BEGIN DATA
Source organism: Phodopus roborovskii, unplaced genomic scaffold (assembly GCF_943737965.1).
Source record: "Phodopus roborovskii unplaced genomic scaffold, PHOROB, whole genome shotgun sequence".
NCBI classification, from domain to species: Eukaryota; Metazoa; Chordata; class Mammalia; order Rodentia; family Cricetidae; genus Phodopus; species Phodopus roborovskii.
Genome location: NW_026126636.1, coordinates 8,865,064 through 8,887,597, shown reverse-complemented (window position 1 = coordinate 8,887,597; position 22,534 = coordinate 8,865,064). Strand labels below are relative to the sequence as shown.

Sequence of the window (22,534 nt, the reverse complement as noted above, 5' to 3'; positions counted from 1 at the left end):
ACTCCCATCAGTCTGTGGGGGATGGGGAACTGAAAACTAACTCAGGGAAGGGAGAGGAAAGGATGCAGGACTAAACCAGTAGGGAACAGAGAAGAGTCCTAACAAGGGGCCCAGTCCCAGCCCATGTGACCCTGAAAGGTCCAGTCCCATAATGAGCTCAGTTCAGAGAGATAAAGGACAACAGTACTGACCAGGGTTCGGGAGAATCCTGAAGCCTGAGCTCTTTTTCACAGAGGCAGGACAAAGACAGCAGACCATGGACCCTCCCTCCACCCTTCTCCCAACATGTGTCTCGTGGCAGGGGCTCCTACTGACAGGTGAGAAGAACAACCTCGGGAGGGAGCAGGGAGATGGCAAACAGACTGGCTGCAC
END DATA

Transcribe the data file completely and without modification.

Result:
Source organism: Phodopus roborovskii, unplaced genomic scaffold (assembly GCF_943737965.1).
Source record: "Phodopus roborovskii unplaced genomic scaffold, PHOROB, whole genome shotgun sequence".
NCBI classification, from domain to species: Eukaryota; Metazoa; Chordata; class Mammalia; order Rodentia; family Cricetidae; genus Phodopus; species Phodopus roborovskii.
Genome location: NW_026126636.1, coordinates 8,865,064 through 8,887,597, shown reverse-complemented (window position 1 = coordinate 8,887,597; position 22,534 = coordinate 8,865,064). Strand labels below are relative to the sequence as shown.

Sequence of the window (22,534 nt, the reverse complement as noted above, 5' to 3'; positions counted from 1 at the left end):
ACTCCCATCAGTCTGTGGGGGATGGGGAACTGAAAACTAACTCAGGGAAGGGAGAGGAAAGGATGCAGGACTAAACCAGTAGGGAACAGAGAAGAGTCCTAACAAGGGGCCCAGTCCCAGCCCATGTGACCCTGAAAGGTCCAGTCCCATAATGAGCTCAGTTCAGAGAGATAAAGGACAACAGTACTGACCAGGGTTCGGGAGAATCCTGAAGCCTGAGCTCTTTTTCACAGAGGCAGGACAAAGACAGCAGACCATGGACCCTCCCTCCACCCTTCTCCCAACATGTGTCTCGTGGCAGGGGCTCCTACTGACAGGTGAGAAGAACAACCTCGGGAGGGAGCAGGGAGATGGCAAACAGACTGGCTGCAC